What Would Business Investment in Arts Education Look Like?

Posted by Stan Rosenberg On September - 13 - 2011

MA Senate President Pro Tem Stan Rosenberg

This blog continues my conversation with Harvey White that took place during the “Heating Up STEM to STEAM” session at the Americans for the Arts Annual Convention earlier this summer. Read Mr. White’s initial comments here.

Sen. Stan Rosenberg:
“No, it’s not dumb, but I also want to do a little counterpoint here to see where you might go with this…OK, so I think the key role for the business leaders is to provide the leadership to push the government in the direction to make the investment and make the investment in a wiser way.

We spend $5 billion on education K-12 in Massachusetts. I don’t think it’s fair to go to the business community and tell them to give us another $1-2 billion to run that system. But I would sure love to use the leadership and capacity that they have to push the governor and other people to use some of that money more wisely.

Harvey White:
But you have no qualms at all in saying to the business that you ought to spend another billion on factories? Read the rest of this entry »

ARTSblog holds week-long Blog Salons, a series of posts by guest bloggers, that focus on an overarching theme within a core area of Americans for the Arts' work. Here are links to the most recent Salons:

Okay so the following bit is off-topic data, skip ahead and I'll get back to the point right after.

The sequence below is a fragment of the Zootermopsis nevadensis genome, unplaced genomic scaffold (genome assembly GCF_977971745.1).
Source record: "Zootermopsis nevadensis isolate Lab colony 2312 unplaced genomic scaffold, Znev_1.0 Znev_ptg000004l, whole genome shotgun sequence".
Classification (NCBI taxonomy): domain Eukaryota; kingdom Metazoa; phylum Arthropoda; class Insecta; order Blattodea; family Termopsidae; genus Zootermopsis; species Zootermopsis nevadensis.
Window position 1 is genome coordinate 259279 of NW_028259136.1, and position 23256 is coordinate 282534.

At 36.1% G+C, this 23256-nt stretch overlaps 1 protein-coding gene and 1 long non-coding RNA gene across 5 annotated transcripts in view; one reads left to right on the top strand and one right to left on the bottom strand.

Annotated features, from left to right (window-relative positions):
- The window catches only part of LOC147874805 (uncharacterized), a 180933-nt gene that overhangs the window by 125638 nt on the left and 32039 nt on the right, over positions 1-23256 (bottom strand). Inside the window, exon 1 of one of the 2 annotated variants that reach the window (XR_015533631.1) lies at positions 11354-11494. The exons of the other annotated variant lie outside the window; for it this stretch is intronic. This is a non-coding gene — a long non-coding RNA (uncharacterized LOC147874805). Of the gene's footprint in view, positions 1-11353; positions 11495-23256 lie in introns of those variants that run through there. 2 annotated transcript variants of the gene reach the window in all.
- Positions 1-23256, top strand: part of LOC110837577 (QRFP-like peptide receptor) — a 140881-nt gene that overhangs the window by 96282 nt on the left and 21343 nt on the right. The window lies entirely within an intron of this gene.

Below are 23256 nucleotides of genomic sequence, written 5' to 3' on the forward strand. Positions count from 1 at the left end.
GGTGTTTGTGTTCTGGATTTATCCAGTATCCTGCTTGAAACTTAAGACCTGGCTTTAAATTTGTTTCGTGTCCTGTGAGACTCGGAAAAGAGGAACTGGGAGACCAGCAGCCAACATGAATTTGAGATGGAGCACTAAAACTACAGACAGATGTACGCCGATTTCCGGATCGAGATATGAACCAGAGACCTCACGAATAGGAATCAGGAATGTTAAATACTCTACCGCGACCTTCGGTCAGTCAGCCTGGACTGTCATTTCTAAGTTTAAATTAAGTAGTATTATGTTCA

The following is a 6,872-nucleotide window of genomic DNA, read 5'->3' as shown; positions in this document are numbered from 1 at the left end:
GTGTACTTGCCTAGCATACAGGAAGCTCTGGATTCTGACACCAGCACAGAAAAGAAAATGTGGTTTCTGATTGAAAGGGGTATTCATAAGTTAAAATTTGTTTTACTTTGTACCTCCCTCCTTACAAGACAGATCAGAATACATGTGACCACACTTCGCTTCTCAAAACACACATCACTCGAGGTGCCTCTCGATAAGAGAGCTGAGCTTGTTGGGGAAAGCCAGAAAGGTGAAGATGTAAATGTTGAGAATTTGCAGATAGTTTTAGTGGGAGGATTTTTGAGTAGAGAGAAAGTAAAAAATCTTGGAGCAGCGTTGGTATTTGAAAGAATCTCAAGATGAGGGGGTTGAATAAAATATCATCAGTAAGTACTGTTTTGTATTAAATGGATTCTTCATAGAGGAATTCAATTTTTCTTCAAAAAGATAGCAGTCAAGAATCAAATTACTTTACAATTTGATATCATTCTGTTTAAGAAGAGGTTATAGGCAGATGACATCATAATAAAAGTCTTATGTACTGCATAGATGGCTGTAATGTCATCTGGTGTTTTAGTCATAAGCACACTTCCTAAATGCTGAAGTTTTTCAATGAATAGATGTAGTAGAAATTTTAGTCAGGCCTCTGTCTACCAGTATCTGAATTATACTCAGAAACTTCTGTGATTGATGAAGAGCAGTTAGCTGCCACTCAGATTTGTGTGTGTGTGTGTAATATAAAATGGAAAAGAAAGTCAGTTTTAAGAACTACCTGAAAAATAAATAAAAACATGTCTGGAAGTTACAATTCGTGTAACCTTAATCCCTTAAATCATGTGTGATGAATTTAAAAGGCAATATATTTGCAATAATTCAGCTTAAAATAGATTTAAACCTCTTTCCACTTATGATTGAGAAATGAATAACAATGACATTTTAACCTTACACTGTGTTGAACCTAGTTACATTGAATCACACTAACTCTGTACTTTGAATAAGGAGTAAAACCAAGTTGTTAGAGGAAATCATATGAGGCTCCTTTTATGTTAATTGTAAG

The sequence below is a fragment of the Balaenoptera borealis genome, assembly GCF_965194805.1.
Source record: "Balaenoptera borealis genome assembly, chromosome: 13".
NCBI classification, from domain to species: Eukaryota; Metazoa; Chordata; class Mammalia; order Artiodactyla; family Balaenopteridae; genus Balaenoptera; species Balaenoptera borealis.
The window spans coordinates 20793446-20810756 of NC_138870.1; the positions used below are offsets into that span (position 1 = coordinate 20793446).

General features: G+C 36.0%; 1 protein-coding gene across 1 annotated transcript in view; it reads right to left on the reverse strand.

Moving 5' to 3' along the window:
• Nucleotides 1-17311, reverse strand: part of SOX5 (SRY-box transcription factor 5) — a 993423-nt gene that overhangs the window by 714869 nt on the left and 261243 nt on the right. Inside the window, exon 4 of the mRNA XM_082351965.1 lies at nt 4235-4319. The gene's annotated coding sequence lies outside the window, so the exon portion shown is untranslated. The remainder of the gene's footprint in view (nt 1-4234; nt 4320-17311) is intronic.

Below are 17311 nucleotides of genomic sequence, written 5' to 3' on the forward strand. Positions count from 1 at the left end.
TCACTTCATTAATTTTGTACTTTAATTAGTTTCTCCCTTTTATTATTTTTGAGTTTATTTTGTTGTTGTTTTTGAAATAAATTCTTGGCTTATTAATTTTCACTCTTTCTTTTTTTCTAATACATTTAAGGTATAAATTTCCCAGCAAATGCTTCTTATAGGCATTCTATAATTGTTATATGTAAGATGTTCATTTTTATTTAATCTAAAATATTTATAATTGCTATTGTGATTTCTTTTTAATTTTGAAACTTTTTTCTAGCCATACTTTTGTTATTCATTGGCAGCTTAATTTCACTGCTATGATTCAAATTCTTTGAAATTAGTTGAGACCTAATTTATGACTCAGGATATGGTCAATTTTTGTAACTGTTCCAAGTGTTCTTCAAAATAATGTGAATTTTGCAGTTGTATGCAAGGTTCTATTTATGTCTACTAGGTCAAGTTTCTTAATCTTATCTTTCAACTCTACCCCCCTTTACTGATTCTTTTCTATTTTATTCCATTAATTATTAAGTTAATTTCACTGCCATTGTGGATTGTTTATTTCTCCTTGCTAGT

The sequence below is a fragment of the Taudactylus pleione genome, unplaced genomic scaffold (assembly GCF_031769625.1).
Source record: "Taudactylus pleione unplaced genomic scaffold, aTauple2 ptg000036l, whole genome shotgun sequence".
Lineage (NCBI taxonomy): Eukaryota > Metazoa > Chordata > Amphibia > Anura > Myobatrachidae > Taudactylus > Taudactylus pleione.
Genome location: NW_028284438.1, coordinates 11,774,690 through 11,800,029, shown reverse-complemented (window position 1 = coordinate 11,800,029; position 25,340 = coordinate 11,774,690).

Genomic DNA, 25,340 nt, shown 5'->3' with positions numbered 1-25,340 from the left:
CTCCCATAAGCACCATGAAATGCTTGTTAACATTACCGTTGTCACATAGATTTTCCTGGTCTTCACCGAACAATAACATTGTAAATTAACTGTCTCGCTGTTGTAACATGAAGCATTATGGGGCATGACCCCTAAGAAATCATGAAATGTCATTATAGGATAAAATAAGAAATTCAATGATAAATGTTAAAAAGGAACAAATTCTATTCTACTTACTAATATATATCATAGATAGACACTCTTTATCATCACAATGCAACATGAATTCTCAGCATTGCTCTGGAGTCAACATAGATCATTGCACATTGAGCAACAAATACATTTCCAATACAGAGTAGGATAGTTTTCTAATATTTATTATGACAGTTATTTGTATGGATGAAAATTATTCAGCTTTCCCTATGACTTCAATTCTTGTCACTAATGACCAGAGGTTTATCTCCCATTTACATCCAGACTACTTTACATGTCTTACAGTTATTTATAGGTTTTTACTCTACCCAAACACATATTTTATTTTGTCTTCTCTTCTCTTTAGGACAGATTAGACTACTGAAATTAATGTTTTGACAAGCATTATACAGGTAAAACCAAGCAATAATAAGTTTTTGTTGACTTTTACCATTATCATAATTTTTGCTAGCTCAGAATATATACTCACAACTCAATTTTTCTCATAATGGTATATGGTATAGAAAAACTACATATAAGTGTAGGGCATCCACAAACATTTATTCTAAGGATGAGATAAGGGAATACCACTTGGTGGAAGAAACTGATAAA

Arts Education

Early Arts Education

Common Core Standards

Quality, Engagement & Partnerships

Emerging Leaders

Taking Communities to the Next Level

New Methods & Models

Public Art

Best Practices

Evaluation

Arts Marketing

Audience Engagement

Winning Audiences

Powered by Community

Animating Democracy

Arts & the Military

Scaling Up Programs & Projects

Social Impact & Evaluation

Humor & Social Change

Private Sector Initatives

Arts & Business Partnerships

Business Models in the Arts

Local Arts Agencies

Cultural Districts

Economic Development

Trends, Collaborations & Audiences

Art in Rural Communities

Alec Baldwin and Nigel Lythgoe talk about the state of the arts in America at Arts Advocacy Day 2012. The acclaimed actor and famed producer discuss arts education and what inspires them.